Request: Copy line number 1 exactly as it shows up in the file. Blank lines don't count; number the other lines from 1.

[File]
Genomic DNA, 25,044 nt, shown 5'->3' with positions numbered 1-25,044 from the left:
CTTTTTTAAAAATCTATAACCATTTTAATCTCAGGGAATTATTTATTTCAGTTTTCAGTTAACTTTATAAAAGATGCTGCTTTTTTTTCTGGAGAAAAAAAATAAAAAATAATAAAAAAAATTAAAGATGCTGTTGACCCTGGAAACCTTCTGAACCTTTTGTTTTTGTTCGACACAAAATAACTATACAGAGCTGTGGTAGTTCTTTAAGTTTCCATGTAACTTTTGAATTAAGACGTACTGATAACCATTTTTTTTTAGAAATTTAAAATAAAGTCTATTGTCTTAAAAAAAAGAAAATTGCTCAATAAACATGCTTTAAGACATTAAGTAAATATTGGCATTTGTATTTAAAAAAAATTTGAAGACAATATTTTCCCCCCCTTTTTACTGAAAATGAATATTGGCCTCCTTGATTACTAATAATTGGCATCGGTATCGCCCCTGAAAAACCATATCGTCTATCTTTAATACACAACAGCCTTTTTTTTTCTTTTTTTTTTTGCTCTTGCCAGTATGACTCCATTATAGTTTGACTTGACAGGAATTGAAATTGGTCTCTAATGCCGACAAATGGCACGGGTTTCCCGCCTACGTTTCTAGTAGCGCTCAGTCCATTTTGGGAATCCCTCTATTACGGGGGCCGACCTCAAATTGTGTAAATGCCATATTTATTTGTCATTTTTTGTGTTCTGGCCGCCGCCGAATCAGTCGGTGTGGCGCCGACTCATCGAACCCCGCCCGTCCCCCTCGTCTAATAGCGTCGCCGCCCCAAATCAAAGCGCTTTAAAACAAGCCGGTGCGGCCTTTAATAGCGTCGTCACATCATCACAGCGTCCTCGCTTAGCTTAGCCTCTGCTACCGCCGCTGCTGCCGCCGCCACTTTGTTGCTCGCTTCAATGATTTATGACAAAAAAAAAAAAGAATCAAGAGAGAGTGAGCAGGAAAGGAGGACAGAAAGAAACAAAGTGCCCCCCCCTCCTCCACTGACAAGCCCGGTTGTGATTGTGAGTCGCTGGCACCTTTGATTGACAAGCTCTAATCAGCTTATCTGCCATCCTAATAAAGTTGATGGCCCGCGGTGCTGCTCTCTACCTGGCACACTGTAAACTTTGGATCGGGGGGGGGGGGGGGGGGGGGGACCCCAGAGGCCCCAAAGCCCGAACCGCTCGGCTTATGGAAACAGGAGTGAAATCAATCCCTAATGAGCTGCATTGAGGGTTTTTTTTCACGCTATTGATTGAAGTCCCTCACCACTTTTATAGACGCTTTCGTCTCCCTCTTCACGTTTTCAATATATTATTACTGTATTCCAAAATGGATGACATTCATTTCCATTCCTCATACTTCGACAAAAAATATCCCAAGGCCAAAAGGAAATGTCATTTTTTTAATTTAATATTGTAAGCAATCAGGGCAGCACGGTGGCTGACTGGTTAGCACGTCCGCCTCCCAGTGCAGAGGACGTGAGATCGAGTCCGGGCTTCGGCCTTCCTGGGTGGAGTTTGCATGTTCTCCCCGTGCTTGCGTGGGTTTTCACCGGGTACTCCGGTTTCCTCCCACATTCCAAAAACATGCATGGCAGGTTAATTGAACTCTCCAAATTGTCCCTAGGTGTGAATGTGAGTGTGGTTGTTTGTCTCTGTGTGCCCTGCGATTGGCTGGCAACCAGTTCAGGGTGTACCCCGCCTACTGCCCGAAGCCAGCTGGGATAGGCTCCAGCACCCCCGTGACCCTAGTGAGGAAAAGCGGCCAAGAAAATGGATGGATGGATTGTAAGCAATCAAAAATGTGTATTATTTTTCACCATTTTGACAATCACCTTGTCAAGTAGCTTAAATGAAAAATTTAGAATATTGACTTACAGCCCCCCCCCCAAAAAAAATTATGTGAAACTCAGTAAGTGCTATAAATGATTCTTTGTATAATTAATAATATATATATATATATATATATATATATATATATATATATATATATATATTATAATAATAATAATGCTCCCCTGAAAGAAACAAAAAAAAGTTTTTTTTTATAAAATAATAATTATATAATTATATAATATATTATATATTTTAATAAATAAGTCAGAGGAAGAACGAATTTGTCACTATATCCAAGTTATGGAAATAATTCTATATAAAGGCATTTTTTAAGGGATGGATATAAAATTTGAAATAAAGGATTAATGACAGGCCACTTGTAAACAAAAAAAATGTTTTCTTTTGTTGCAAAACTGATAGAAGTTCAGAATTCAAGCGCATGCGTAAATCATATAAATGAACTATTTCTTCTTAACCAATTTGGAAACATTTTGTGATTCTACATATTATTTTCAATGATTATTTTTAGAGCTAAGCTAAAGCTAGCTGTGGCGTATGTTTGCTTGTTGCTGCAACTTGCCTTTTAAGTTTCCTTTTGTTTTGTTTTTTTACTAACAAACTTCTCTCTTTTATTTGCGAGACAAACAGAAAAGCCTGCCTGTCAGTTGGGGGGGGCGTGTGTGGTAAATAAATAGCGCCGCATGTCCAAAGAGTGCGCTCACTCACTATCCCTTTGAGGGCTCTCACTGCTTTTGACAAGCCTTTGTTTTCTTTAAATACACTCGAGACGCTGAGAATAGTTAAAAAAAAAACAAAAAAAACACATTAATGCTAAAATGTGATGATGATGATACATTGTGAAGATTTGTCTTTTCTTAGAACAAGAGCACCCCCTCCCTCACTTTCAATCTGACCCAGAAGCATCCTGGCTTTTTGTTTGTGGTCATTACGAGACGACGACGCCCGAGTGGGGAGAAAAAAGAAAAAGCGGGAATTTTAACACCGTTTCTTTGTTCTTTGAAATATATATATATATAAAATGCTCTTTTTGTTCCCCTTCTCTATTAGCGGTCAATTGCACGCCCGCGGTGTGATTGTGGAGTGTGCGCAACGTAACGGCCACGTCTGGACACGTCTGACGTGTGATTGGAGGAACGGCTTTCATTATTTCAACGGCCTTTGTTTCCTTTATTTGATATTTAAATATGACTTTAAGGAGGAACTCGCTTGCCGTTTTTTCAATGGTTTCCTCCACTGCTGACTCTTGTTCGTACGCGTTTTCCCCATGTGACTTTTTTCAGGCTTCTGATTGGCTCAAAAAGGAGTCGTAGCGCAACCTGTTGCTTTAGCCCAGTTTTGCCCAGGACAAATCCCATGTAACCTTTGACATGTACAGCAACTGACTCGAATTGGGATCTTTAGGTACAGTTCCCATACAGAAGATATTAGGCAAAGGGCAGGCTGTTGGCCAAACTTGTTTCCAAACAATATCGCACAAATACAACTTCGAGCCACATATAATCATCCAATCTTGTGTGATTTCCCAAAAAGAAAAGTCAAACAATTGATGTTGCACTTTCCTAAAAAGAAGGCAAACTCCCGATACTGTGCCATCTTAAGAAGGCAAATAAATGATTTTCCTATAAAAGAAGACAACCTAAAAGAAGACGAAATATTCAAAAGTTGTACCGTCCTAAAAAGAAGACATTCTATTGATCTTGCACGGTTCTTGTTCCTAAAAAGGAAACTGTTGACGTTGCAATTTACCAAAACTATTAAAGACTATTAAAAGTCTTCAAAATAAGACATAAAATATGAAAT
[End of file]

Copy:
Genomic DNA, 25,044 nt, shown 5'->3' with positions numbered 1-25,044 from the left: